All of the criteria above for good coding practice are common sense, and their beneficial effects will be most apparent in systems with an extensive code base and many developers. Where several people are involved, there is a greater chance of a wide range of perspectives being represented. If you want to keep everyone on the same page, it’s best to have a standard set of coding rules for everyone to follow. Code can be more easily understood, updated, and maintained with the help of naming conventions, but the use of engineering principles is critical. Using an architecture that standardizes the way the components are integrated, while allowing for embedding the business logic into the components, will go a long way. Such an architecture can be the plug-in architecture.
While it may be challenging to introduce standardization into a software project initially (e.g. due to developers’ resistance), the effort is well worth it in the long run. These days, software tools and technology allow for standardized implementation of software projects. To ensure the coding standard, it is efficient to automate as many tasks as possible. So, we will next talk about tools that can be used for assessing the code, as the next step in the process of increasing code quality.
2. Tools for checking the code
Current code validation tools support a wide variety of criteria, language implementations, and usage styles. Almost all IDEs nowadays have code linters and formatting extensions for a specific language and one can set their own rules. All of these tools are designed in the spirit of a common language for high-quality code, and there is a wide variety of commercially available software that can automatically apply a huge set of these rules with the press of a single key. For example, if you’re programming with C# and Visual Studio, JetBrains’ ReSharper and SonarQube will do a lot on helping you keep your code up to standards. Python can use Flake8 linter combined with Black and iSort formatters. They can be configured so that they all run on a pre-commit hook, first doing the auto-formatting on the files that are part of the commit and then running Flake8 to check for non-formatting issues.
SonarLint will assess the code based on the following categories :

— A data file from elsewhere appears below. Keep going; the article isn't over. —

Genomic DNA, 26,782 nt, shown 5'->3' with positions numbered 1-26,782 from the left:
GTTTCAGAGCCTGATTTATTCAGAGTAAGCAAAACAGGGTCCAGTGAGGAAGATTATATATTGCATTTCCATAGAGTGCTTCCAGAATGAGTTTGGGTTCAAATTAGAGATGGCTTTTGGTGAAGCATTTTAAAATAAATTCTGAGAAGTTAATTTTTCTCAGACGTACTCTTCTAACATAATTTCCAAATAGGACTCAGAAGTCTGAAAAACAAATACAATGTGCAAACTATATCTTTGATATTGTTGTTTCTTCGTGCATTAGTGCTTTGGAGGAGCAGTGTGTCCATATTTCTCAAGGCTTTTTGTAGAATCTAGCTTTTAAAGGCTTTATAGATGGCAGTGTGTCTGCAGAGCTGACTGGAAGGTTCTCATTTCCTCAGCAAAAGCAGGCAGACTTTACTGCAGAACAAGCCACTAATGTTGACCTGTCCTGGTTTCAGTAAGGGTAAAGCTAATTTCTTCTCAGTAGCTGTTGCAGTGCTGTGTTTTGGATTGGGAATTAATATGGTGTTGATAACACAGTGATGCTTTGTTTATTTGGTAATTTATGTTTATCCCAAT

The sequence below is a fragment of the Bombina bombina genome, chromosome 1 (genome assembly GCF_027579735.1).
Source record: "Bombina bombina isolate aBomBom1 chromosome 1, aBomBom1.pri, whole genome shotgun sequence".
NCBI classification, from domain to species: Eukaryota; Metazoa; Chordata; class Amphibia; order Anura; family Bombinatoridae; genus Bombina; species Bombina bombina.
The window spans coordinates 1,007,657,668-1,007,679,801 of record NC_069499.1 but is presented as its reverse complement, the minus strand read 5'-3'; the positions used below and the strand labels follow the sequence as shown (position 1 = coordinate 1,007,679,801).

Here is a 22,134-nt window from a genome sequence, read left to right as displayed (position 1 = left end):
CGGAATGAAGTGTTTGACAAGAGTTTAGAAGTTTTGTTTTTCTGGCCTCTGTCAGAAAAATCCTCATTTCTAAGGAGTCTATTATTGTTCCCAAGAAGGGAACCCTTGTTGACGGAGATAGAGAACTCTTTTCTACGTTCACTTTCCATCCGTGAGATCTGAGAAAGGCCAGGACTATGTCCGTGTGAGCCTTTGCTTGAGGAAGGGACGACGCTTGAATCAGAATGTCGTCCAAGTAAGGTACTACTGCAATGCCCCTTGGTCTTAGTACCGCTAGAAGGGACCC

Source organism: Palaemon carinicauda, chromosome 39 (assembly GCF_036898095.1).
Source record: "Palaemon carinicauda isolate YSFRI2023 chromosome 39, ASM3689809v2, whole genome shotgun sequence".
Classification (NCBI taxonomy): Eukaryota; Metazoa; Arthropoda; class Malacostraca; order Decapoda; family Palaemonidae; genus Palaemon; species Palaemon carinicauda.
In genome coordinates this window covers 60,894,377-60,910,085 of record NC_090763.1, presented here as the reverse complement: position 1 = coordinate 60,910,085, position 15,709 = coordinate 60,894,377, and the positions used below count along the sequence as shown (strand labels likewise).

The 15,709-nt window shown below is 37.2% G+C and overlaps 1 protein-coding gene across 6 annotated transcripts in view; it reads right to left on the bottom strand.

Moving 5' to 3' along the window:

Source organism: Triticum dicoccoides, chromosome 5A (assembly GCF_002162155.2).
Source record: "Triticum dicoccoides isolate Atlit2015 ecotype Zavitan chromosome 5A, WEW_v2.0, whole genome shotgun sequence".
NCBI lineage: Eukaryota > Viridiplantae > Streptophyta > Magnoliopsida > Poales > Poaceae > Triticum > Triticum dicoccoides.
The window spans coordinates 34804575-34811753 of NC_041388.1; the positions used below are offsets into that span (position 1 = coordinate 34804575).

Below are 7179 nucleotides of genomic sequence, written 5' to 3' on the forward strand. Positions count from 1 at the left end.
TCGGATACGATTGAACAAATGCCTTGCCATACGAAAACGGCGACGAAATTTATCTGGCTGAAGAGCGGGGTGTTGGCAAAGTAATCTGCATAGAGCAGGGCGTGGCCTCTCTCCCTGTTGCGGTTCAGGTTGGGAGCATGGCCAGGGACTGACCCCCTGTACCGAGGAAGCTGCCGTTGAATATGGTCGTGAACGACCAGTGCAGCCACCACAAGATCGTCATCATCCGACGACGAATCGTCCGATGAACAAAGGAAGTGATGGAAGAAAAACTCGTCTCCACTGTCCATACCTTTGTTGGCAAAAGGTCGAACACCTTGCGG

- Bug – coding oversight or mistake which could lead to unwanted behavior and performance issues. E.g.: Infinite Recursion, Unreachable Conditional Code.
- Vulnerability – a security issue that can mean a possible opening for an attacker. E.g.: XSS Attack, JWT signing, Logging Injection.
- Code smell – clean coding violation which may lead to maintainability issues. E.g.: Cyclomatic Complexity, Duplication, Deep Inheritance.
SonarLint is quite well integrated with the IDEs, so its use is straightforward. Let’s take Java as a language and IntelliJ IDEA as IDE, for example. Verifying the code is as simple as right-click on the class you want to analyze and selecting “Analyze with SonarLint”.
Each guideline is defined and accompanied by an illustrative code that either violates the rule or demonstrates how to make it compliant. Before committing code to the Source Control server, the SonarLint validations are automatically triggered in addition to the human check, guaranteeing that the code quality is checked before being made available to other team members. There are over 600 rules in the ruleset for Java, and you may add your own.
The entire list of rules for all supported programming languages is available on the product’s website: SonarSource Code Analyzers Rules Explorer.
Sometimes it’s not enough to simply put up some rules and make sure everyone knows about them; you also need a way to ensure those rules are followed.
3. Enforcing the rules
Setting up the appropriate tools and configuring them correctly is essential for enforcing code quality rules effectively. For example, if you’re using Git and Github for source control, you will be able to configure it for several actions before the code gets to the repository. Of these actions, some of the most important are:
- Add a pre-commit hook that runs your linters. In this method, developers’ code will be checked for correct formatting before being pushed.
- Block commits directly in the long-lived branches for all non-admin users and always use ` Pull Requests to merge the code.
- Use a standard format for your pull requests, making it easy for reviewers to grasp the modifications you’ve made.
- All pull requests (PRs) should have at least one code review. Two reviews/approvals should be required for higher environments (e.g. maybe one developer and one QA). For example: merges into the master branch that will be automatically deployed into UAT and Staging.
- Require code quality metrics for all PRs (automatically run this as part of the build).
- Require unit-tests coverage of minimal percent for all PRs (automatically run this as part of the build)
- Require 100% successful unit tests on all PRs (automatically run this as part of the build)
- One option to improve quality is to pull the core modules from other repositories (two reviewers, higher required tests coverage)
The best way to guarantee that the development team produces high-quality code is to have a clear set of quality rules, spread that knowledge widely, and use automated tools whenever possible to enforce those rules.
This can be your code delivery framework, your development trademark.
To that end, striving toward a solid delivery structure is essential. A set of rules ensures that high-quality code is produced at every software development life cycle stage.
So in order to improve code quality:
a. Use a coding standard
- Train the developers
- Help developers comply with the standard
b. Analyze the code (automatically) – before code reviews; it’s best to analyze code as soon as it’s written.
c. Enforce the rules – follow code review best practices & take advantage of automated tools
d. Refactor legacy code (if necessary) – clean up your codebase and lower its complexity.
But remember that quality code is only part of the puzzle that makes up high-quality software. The quality of the code is essential, but not sufficient for creating high-quality software.